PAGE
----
X-Men: Dark Phoenix is the final chapter to a 20-year franchise which has lost its way as of late, unless we're talking about spinoffs like Logan or Deadpool which worked really well. The good news is that Dark Phoenix is an improvement from its Apocalypse predecessor, the bad news is that the bar was already pretty low.
This is, of course, the second film telling the story of Jean Grey being consumed by a powerful cosmic force and losing control of herself, becoming the cause of some really bad things -- mostly based on an iconic comic book series published in 1980, written by Chris Claremont. In fact, the movie starts with one of those really bad things, viscerally and intimately showcasing a car crash involving Jean and her family, setting the tone for the movie as gritty and raw right out of the gate. Not only is the film an improvement from Apocalypse but it also sets a higher bar for the Dark Phoenix story than X3: The Last Stand did (which, again, is not a hugely flattering compliment).
Beyond the opening sequences, the movie loses a good bit of steam despite some cool cosmic sequences, especially Evan Peters' Quicksilver getting his classic speedy moment, but in zero gravity this time. It isn't until Michael Fassbender gets on screen as Magneto that Dark Phoenix really gets rolling again; Fassbender's the best thing to happen to Dark Phoenix. While his relationship with Jean as she seeks guidance isn't particularly interesting, the dynamic with James McAvoy and his Charles Xavier character is as great as its ever been. Still, Fassbender's Magneto and Sophie Turner's Jean Grey take part in a compelling sequence in which they use their powers to fight over a helicopter without actually touching it, and it's not the last time Fassbender gets to shine. Since the film isn't particularly grabbing, it will prompt thoughts of how Fassbender dove so deep into what looks like a vein-popping performance, because the actor thoroughly sells his outmatching against a stronger character.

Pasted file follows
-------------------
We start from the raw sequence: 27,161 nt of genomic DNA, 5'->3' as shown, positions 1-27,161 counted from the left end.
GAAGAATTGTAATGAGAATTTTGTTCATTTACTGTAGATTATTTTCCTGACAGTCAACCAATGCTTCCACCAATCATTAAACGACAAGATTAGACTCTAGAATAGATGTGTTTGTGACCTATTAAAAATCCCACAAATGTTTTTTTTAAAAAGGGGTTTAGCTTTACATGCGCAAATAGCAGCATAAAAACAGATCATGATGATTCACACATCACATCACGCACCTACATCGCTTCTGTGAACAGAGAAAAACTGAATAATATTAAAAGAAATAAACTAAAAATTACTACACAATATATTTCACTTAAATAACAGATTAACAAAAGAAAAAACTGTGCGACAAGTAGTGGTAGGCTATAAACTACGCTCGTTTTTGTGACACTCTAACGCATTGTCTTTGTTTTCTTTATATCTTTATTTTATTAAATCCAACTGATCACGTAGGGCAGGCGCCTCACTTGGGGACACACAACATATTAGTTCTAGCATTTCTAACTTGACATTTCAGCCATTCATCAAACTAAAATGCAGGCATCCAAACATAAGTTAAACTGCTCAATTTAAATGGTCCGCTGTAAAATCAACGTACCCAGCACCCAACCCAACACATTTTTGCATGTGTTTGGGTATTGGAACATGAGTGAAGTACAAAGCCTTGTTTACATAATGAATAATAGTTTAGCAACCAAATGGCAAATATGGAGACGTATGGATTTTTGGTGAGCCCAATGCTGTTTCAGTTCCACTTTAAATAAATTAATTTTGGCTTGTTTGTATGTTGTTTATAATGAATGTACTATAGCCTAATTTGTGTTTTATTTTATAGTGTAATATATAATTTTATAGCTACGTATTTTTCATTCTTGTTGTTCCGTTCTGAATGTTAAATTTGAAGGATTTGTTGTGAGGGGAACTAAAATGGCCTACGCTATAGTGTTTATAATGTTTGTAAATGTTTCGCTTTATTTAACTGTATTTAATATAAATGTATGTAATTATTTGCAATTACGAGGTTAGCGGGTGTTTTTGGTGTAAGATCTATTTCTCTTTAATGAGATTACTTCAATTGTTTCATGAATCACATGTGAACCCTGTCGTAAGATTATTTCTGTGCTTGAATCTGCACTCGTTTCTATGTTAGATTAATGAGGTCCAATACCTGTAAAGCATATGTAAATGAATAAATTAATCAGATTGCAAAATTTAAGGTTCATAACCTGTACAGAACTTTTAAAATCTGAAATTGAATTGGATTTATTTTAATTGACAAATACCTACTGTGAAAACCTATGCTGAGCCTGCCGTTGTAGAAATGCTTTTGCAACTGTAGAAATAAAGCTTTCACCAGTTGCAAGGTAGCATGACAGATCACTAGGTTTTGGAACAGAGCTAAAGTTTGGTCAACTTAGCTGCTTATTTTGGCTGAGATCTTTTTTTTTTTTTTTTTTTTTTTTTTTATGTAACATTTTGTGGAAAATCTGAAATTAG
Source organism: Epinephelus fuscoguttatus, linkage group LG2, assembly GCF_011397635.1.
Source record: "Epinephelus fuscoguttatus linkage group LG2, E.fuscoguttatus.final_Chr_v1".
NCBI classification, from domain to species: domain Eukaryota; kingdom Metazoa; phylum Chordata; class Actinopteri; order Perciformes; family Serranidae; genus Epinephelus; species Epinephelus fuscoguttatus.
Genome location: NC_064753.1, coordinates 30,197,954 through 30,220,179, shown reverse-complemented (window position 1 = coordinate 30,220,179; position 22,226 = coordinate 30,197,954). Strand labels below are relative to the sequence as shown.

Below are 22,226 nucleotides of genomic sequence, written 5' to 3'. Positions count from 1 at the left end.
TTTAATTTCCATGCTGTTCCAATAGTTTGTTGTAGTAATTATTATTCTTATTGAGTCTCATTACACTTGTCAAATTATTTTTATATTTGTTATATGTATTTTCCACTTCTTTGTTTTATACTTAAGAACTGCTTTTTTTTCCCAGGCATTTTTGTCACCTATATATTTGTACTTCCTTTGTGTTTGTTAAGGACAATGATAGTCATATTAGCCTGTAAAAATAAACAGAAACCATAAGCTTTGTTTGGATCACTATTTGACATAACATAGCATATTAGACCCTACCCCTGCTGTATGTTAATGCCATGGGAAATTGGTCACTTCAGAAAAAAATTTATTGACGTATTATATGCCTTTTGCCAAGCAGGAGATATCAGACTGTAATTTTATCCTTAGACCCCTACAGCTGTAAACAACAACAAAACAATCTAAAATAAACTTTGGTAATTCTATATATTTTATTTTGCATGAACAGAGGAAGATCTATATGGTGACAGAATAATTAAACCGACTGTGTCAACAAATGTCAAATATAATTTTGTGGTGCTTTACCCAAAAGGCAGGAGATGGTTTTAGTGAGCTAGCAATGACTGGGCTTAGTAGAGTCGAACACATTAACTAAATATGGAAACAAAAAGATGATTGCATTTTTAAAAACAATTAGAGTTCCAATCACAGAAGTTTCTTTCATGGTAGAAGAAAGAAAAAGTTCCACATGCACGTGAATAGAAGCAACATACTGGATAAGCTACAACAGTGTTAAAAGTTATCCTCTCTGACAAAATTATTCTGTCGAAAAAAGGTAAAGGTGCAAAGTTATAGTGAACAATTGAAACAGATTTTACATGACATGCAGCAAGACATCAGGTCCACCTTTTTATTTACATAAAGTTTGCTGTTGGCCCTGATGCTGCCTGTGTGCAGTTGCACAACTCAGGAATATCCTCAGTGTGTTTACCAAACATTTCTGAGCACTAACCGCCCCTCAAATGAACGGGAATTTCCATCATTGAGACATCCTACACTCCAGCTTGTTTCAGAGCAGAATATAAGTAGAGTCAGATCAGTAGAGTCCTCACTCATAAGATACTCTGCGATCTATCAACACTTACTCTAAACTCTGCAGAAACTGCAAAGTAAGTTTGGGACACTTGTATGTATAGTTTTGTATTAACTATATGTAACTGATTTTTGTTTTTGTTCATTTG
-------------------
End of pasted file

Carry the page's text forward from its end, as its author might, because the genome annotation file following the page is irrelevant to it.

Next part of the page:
Unfortunately for Jessica Chastain, her villain role is dull and the performance matches. This could be due to the many changes Dark Phoenix went through during production, many of which completely altered the villain's story and the film's overall conclusion, but the baddie here is never particularly interesting. It never allows Chastain to offer up anything much more than a monotone expression and delivery. It is sad that the end result has an otherwise talented actress used as just a straight up baddie merely one expositional line attempting (translated via subtitles) to explain her motivations.
Heading into the third act, the X-Men are finally unleashed in visceral form which could have bordered an R-rating but doesn't quite cross any violence lines in such fashion. Magneto and Nightcrawler are the standouts of a showdown which is entertaining purely due to their powers, and director Simon Kinberg shows them off, easily topping an earlier battle in New York which was so clearly shot on the streets of London that it included a red double-decker bus. The actionm sequences leading to the conclusion are truly compelling and even awe-inspiring at points. If there was an emotional core to go with such action beats, Dark Phoenix could have found itself being a home run. Instead, it is uneven and makes awkward use of an F-word rather than connecting audiences with its cast and characters.
Luckily, Hans Zimmer's breathtaking score accompanies each beat which needs a hand in the emotion department.
In the end, Dark Phoenix is not the conclusion fans of the X-Men franchise might have been hoping for and it doesn't make much of an effort to tie every narrative thread into a nice bow as the franchise is probably coming to an end here. It's a bit behind its time. Still, the movie is fun and safe movie for fans of the characters to watch in a theater with a bass-heavy sound system, and leaves the key characters well enough to remember them fondly.
Rating: 3 out of 5
Dark Phoenix is scheduled to release in theaters on June 7th.